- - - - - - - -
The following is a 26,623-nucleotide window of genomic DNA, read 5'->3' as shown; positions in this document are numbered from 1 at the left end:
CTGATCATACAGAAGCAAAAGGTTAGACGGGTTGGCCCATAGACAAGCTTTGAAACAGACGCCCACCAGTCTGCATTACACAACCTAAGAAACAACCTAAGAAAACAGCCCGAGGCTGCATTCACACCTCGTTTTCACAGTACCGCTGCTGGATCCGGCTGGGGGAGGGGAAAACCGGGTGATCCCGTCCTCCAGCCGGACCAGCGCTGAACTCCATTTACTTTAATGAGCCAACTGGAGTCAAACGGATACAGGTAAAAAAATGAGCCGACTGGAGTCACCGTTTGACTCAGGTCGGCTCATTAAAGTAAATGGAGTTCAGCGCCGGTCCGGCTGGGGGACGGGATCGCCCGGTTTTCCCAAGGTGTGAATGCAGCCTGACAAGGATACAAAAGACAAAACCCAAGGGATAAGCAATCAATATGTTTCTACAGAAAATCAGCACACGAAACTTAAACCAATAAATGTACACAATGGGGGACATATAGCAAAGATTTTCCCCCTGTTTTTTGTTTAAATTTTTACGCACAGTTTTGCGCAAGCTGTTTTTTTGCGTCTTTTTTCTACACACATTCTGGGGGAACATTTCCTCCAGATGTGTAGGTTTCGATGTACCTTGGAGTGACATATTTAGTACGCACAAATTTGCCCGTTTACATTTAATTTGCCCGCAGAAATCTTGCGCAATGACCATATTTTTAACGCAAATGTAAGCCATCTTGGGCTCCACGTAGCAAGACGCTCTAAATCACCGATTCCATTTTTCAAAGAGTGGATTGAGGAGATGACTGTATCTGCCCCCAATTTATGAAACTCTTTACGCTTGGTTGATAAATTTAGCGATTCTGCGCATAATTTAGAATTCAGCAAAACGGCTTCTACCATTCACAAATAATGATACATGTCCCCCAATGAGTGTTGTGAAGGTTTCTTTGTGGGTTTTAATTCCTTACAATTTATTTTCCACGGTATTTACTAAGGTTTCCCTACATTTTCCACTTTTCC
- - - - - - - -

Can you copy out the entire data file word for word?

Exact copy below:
The following is a 26,623-nucleotide window of genomic DNA, read 5'->3' as shown; positions in this document are numbered from 1 at the left end:
CTGATCATACAGAAGCAAAAGGTTAGACGGGTTGGCCCATAGACAAGCTTTGAAACAGACGCCCACCAGTCTGCATTACACAACCTAAGAAACAACCTAAGAAAACAGCCCGAGGCTGCATTCACACCTCGTTTTCACAGTACCGCTGCTGGATCCGGCTGGGGGAGGGGAAAACCGGGTGATCCCGTCCTCCAGCCGGACCAGCGCTGAACTCCATTTACTTTAATGAGCCAACTGGAGTCAAACGGATACAGGTAAAAAAATGAGCCGACTGGAGTCACCGTTTGACTCAGGTCGGCTCATTAAAGTAAATGGAGTTCAGCGCCGGTCCGGCTGGGGGACGGGATCGCCCGGTTTTCCCAAGGTGTGAATGCAGCCTGACAAGGATACAAAAGACAAAACCCAAGGGATAAGCAATCAATATGTTTCTACAGAAAATCAGCACACGAAACTTAAACCAATAAATGTACACAATGGGGGACATATAGCAAAGATTTTCCCCCTGTTTTTTGTTTAAATTTTTACGCACAGTTTTGCGCAAGCTGTTTTTTTGCGTCTTTTTTCTACACACATTCTGGGGGAACATTTCCTCCAGATGTGTAGGTTTCGATGTACCTTGGAGTGACATATTTAGTACGCACAAATTTGCCCGTTTACATTTAATTTGCCCGCAGAAATCTTGCGCAATGACCATATTTTTAACGCAAATGTAAGCCATCTTGGGCTCCACGTAGCAAGACGCTCTAAATCACCGATTCCATTTTTCAAAGAGTGGATTGAGGAGATGACTGTATCTGCCCCCAATTTATGAAACTCTTTACGCTTGGTTGATAAATTTAGCGATTCTGCGCATAATTTAGAATTCAGCAAAACGGCTTCTACCATTCACAAATAATGATACATGTCCCCCAATGAGTGTTGTGAAGGTTTCTTTGTGGGTTTTAATTCCTTACAATTTATTTTCCACGGTATTTACTAAGGTTTCCCTACATTTTCCACTTTTCC